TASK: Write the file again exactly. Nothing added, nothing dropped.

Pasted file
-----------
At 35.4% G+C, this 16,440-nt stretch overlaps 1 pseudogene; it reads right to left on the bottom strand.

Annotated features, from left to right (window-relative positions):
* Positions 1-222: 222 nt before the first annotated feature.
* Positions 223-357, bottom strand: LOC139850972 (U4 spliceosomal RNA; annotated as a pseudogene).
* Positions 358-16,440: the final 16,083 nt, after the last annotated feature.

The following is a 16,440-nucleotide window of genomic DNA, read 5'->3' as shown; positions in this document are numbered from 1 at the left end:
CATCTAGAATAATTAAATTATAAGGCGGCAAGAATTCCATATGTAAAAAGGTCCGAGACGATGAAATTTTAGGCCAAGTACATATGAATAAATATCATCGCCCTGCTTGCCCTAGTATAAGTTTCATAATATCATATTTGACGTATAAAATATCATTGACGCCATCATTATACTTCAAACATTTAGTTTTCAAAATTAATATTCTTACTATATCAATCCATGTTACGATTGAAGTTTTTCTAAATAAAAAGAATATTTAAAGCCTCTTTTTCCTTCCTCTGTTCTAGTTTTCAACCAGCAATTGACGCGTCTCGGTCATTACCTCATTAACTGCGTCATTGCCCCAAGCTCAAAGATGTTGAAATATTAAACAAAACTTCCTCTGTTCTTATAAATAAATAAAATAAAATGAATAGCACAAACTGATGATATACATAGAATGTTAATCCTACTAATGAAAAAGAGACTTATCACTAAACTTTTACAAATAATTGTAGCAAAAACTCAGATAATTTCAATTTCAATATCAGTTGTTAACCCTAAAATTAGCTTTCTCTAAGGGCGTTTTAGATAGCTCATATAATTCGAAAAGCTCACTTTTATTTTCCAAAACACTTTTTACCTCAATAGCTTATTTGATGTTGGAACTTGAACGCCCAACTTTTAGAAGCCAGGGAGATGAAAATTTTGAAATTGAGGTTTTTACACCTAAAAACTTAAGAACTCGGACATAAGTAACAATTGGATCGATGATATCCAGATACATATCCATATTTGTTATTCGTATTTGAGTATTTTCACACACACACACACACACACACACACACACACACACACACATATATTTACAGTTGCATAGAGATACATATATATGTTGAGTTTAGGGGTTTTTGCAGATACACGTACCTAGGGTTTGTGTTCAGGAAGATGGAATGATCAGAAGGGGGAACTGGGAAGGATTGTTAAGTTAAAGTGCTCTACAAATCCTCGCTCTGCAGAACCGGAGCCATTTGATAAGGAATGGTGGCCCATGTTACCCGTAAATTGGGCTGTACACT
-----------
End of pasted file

At 35.4% G+C, this 16,440-nt stretch overlaps 1 pseudogene; it reads right to left on the bottom strand.

Annotated features, from left to right (window-relative positions):
* Positions 1-222: 222 nt before the first annotated feature.
* Positions 223-357, bottom strand: LOC139850972 (U4 spliceosomal RNA; annotated as a pseudogene).
* Positions 358-16,440: the final 16,083 nt, after the last annotated feature.

The following is a 16,440-nucleotide window of genomic DNA, read 5'->3' as shown; positions in this document are numbered from 1 at the left end:
CATCTAGAATAATTAAATTATAAGGCGGCAAGAATTCCATATGTAAAAAGGTCCGAGACGATGAAATTTTAGGCCAAGTACATATGAATAAATATCATCGCCCTGCTTGCCCTAGTATAAGTTTCATAATATCATATTTGACGTATAAAATATCATTGACGCCATCATTATACTTCAAACATTTAGTTTTCAAAATTAATATTCTTACTATATCAATCCATGTTACGATTGAAGTTTTTCTAAATAAAAAGAATATTTAAAGCCTCTTTTTCCTTCCTCTGTTCTAGTTTTCAACCAGCAATTGACGCGTCTCGGTCATTACCTCATTAACTGCGTCATTGCCCCAAGCTCAAAGATGTTGAAATATTAAACAAAACTTCCTCTGTTCTTATAAATAAATAAAATAAAATGAATAGCACAAACTGATGATATACATAGAATGTTAATCCTACTAATGAAAAAGAGACTTATCACTAAACTTTTACAAATAATTGTAGCAAAAACTCAGATAATTTCAATTTCAATATCAGTTGTTAACCCTAAAATTAGCTTTCTCTAAGGGCGTTTTAGATAGCTCATATAATTCGAAAAGCTCACTTTTATTTTCCAAAACACTTTTTACCTCAATAGCTTATTTGATGTTGGAACTTGAACGCCCAACTTTTAGAAGCCAGGGAGATGAAAATTTTGAAATTGAGGTTTTTACACCTAAAAACTTAAGAACTCGGACATAAGTAACAATTGGATCGATGATATCCAGATACATATCCATATTTGTTATTCGTATTTGAGTATTTTCACACACACACACACACACACACACACACACACACACACACATATATTTACAGTTGCATAGAGATACATATATATGTTGAGTTTAGGGGTTTTTGCAGATACACGTACCTAGGGTTTGTGTTCAGGAAGATGGAATGATCAGAAGGGGGAACTGGGAAGGATTGTTAAGTTAAAGTGCTCTACAAATCCTCGCTCTGCAGAACCGGAGCCATTTGATAAGGAATGGTGGCCCATGTTACCCGTAAATTGGGCTGTACACT